This section varies in scope based on the product. For an electronic product such as a synthesizer or music workstation, we consider things like ease of use, portability and quality of construction. With a piece of software, we’re looking at things like how well it integrates with other products (in addition to ease of use). For a guitar, bass, or drum product, we’re evaluating its quality of construction and playability.

Sound
For products that produce sound, this is pretty self-evident. How does an item sound both on its own and compared to similar products? For example, a modeling amp might sound good, but compared to a real tube amp it may fall short.

Documentation & Support
Documentation may not matter much with a cymbal but, for most products, instructions are often times essential for getting the most out of a given product. Sometimes we need technical support or we visit a manufacturer’s website for assistance and additional information, so we factor this into the rating, too.

Price
This rating is influenced by the competition for a particular product. $3,000 for a single-channel amp would be extremely high for a mass-produced product when typical tube combos are selling for $1,100, but reasonable for a hand-wired boutique amplifier. Likewise, $500 for a soft synth plug-in when the competition is selling them for only $199 would be a problem.


Rating Values

Products receive a rating in each category above from one to four stars, with half-stars allowed.

Excellent
Good
Below Average
Poor

We determined weighted values for each of the product categories that are evaluated. A lot of thought went into determining how important each of the categories is when evaluating musical equipment, and our senior editorial staff agreed upon the following values.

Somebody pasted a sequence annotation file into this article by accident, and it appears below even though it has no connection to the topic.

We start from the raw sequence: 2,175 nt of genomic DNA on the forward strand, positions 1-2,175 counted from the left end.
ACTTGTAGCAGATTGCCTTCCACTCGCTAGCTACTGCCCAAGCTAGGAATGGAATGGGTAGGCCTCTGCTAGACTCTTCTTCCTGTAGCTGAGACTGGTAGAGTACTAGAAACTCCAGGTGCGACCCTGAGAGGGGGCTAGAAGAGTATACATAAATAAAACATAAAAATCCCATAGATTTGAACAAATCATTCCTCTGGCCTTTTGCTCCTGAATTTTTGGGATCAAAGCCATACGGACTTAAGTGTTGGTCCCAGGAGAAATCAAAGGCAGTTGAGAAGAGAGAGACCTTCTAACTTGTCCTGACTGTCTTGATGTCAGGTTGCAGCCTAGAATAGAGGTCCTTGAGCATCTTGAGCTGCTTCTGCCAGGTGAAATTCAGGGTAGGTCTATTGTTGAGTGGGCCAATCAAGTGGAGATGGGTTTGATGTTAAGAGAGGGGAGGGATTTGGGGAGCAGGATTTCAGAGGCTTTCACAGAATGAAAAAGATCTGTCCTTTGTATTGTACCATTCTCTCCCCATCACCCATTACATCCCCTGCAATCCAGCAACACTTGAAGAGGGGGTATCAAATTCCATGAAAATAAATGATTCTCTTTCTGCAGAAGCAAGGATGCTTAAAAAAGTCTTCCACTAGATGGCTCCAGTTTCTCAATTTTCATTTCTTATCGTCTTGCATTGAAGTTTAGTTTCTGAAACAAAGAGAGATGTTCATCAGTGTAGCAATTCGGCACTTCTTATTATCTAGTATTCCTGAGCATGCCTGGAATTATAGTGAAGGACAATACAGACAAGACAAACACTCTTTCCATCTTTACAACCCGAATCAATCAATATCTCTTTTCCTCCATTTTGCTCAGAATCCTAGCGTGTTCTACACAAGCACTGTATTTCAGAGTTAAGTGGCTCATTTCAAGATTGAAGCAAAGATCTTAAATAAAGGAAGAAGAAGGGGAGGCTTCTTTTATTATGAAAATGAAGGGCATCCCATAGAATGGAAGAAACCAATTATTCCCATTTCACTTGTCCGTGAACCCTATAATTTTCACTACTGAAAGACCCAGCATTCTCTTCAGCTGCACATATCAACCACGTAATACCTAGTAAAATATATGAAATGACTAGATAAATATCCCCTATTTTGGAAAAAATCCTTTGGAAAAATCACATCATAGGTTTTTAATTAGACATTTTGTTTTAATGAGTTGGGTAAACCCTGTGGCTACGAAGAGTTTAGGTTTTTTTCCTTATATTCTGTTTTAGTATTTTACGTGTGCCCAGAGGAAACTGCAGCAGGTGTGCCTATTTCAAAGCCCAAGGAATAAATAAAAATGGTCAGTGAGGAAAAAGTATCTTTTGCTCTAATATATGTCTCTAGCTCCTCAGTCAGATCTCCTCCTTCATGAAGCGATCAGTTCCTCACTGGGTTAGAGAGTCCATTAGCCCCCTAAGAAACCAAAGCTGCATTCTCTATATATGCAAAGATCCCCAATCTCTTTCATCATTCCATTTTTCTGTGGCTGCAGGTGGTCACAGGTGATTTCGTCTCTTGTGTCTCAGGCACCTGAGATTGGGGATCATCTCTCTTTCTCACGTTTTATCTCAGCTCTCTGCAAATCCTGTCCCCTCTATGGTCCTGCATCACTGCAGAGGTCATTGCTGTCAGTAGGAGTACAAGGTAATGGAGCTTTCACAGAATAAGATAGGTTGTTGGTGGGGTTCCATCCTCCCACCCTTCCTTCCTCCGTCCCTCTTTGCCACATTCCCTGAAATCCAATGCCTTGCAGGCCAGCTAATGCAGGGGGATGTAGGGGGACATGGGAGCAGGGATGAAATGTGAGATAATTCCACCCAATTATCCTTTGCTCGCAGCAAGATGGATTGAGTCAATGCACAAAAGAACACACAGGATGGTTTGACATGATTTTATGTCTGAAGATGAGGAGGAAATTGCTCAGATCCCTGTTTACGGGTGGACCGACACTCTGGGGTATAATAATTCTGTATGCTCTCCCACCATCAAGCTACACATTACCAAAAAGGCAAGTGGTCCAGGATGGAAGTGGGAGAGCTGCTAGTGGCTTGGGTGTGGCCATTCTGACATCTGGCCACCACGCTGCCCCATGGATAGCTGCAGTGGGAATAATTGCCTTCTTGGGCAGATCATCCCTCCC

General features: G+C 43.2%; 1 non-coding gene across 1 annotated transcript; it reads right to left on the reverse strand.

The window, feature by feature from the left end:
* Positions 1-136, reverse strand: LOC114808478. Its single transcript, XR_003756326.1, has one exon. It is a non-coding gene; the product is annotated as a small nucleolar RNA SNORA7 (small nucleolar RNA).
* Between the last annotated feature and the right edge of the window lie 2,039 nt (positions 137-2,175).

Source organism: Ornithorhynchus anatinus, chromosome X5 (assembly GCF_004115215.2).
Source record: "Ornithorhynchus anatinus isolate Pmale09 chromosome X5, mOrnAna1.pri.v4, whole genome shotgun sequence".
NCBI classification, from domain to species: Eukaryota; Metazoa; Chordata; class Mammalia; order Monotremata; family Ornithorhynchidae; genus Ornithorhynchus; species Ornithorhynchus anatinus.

Guitars, amps, keyboards,
plug-ins, signal processors, etc.
Non-musical equipment, controllers,
racks, etc.
Drum
Cymbals
Category
Percentage
Percentage
Percentage
Features
20
35
30
Usability
25
35
not applicable
Sound
25
not applicable
50
Documentation & Support
10
10
not applicable
Price
20
20
20

The overall rating for an item is then calculated based on the weighted values listed in the table above to result in an overall product rating. For outstanding products, MusicPlayers.com issues its coveted WIHO Award… Wish I Had One!

3.6 stars or better Outstanding (WIHO Award)
3 stars or better Worth considering
2 stars or better Suited to specific needs
1 star or less Not recommended

If you feel that one of these categories is of more or less importance to you, you can put these values into a spreadsheet and calculate your own overall rating for a product based on your own specific needs. Always make sure your percentages total 100!

If you have questions about our ratings system, feel free to ask about it in our Forums.


Evaluation Short-List

All of our product reviews contain an evaluation short-list identifying similar products that our writers and editors believe are comparable products. We call it a short-list because it isn’t all-inclusive. It is just a random sampling of products we think would be considered by the person interested in our reviewed product. These products are selected for the short-list based purely on our knowledge of the music equipment market – manufacturers have no influence on these listings.